From the Book of Genesis:

When all the land of Egypt was famished, the people cried to Pharaoh for bread. Pharaoh said to all the Egyptians, “Go to Joseph; what he says to you, do.” And since the famine had spread over all the land, Joseph opened all the storehouses, and sold to the Egyptians, for the famine was severe in the land of Egypt. Moreover, all the world came to Joseph in Egypt to buy grain, because the famine became severe throughout the world.

(From the Daily Office Lectionary – Genesis 41:55-57 (NRSV) – March 17, 2014.)

Orthodox Icon of St. PatrickIs it just coincidence that we read in Genesis of a famine on St. Patrick’s Day? This day of international Irish pride, when “everyone is Irish,” would just be the feast of another insignificant local saint but for the Irish diaspora, especially the Irish emigration to the United States in the mid-19th Century. And that would not have happened then and in such large numbers but for an Gorta Mór, the “Great Hunger,” the Irish potato famine.

The famine was the result of two things: a fungus-like organism called Phytophthora infestans, which killed off the potatoes throughout Ireland, and human indifference. It is estimated that at least a million people starved to death and two million more left the island. And it needn’t have happened. (My great-great-grandfather John Henry Funston came to America from Ireland during the Great Famine, so this is a personal story for me.)

At the time, the poor of Ireland had come to depend on the potato as a food staple. A single type, the “Irish lumper,” was grown throughout the country. It grew rapidly, produced large crops, and was loaded with nutrients. Humans could do quite nicely on a diet of potatoes and milk. But when the potato plants died off and the crop failed, there was nothing for the poor famers and their families to eat. Or so the story goes. In fact, the country was still producing and exporting more than enough grain crops and beef to feed the population; more than thirty shiploads of food grain (in addition to beef and several other food crops) where shipped daily out of Ireland bound for England during the famine years!

But the English governors would not make that food available to the lower class population. In deciding how to address the Famine, British administrators applied the popular economic theory of the day, laissez-faire capitalism (the French means “let it be”), which was based on a belief that the market would eventually solve all problems through “natural means.” It was not unlike the notions of today’s libertarians and those who insist that privatized public services will improve society. In fact, the language of “avoiding a culture of dependence” spoken by some modern critics of our social welfare “safety net” is a direct repetition of comments made by the British overseers of famine “relief” in Ireland at the time.

Those administrators made great efforts to avoid any interference with the perceived private property rights of British landlords. Throughout the entire Famine period, the British government would never provide the massive food aid Ireland needed because they believed that the business interests of English landowners and private businesses would be unfairly harmed by food price fluctuations.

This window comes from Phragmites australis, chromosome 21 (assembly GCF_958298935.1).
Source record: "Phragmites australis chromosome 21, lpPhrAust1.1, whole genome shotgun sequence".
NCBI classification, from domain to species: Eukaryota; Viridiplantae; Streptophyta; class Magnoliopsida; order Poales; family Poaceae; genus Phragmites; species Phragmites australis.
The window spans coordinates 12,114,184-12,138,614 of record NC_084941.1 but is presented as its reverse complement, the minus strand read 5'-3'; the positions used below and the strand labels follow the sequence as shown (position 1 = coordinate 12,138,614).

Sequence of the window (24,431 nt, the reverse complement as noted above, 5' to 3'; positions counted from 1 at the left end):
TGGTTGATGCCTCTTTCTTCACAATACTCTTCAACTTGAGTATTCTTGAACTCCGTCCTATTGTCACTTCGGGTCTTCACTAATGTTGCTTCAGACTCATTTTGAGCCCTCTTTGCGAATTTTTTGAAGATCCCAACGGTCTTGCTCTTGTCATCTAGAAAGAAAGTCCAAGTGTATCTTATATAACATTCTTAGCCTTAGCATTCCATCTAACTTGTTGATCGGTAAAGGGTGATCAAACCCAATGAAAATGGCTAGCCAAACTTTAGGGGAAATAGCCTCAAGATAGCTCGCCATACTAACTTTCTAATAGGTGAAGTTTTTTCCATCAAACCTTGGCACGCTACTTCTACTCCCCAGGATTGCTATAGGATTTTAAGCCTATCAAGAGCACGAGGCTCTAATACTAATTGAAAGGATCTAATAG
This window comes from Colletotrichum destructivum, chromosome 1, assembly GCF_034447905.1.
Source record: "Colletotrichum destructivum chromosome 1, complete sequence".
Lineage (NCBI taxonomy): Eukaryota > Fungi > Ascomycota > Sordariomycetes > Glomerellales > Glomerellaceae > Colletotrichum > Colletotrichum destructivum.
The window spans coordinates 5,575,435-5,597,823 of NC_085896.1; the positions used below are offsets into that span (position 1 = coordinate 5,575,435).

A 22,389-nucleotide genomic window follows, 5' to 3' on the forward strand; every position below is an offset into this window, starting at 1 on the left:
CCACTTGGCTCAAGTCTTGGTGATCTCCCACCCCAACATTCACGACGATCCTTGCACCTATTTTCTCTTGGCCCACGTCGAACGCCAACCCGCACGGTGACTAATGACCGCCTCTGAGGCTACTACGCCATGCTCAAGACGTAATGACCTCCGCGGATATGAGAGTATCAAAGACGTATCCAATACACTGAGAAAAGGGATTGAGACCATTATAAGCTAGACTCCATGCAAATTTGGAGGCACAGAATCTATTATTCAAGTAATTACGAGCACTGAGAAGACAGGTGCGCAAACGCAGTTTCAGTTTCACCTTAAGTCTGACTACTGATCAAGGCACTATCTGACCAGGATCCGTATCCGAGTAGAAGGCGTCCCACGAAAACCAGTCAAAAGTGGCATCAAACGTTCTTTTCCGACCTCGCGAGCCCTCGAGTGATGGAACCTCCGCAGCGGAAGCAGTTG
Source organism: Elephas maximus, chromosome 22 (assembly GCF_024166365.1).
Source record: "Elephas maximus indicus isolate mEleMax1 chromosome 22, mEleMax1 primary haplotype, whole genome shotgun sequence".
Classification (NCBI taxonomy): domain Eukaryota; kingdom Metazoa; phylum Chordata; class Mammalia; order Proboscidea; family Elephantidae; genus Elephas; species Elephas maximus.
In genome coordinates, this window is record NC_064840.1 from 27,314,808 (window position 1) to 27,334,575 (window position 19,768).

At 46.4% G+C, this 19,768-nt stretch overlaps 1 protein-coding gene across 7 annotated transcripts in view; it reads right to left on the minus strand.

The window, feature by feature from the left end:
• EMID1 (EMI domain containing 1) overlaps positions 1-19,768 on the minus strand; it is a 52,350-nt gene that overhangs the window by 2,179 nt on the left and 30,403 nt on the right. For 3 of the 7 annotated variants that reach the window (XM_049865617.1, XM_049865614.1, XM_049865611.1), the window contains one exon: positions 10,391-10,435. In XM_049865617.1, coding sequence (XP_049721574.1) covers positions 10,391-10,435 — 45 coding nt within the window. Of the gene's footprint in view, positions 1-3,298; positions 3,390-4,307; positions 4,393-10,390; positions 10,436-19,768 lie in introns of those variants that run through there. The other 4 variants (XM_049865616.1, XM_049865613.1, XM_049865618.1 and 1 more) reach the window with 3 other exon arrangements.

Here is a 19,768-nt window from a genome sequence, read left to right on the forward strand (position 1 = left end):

What might have happened of they had considered the story of Joseph and Pharaoh, who opened their grain stores to the poor people of Egypt, and not just to them but to the Hebrews, as well?

For the most part, addressing the needs of famine ravaged Ireland was left to the church chairities and religious communities, as some now suggest relief of the poor should be done in our time and country; they were overwhelmed with the task. Some, to be quite frank, undertook it with grossly inappropriate attitudes and goals, requiring Irish Catholics to abandon their ancestral faith and “convert” to their particular Protestant dissenter sect. (Anglicans and Quakers decried the practice, but it was widespread.)

Some today suggest that our welfare and healthcare systems for the poor should be given over to churches and charities, that they are not the responsibility of the government. Plenty of economic and financial studies have shown that private and religious charities are inadequate to the task, that their resources are orders of magnitude below what would be needed. Furthermore, the story in today’s Genesis reading is one in which it is the government which comes to the aid of its people, not just its own citizens but “all the world.”

It may be just coincidence, but on this day when “everyone is Irish” I think we should stop and give thought to why that is; we need to understand that if the example of Pharaoh and Joseph in today’s Daily Office reading, the example of opening the grain stores to the hungry had been followed in 19th Century England and Ireland, we probably wouldn’t be celebrating St. Patrick as widely today.


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Father Funston is the rector of St. Paul’s Episcopal Church, Medina, Ohio.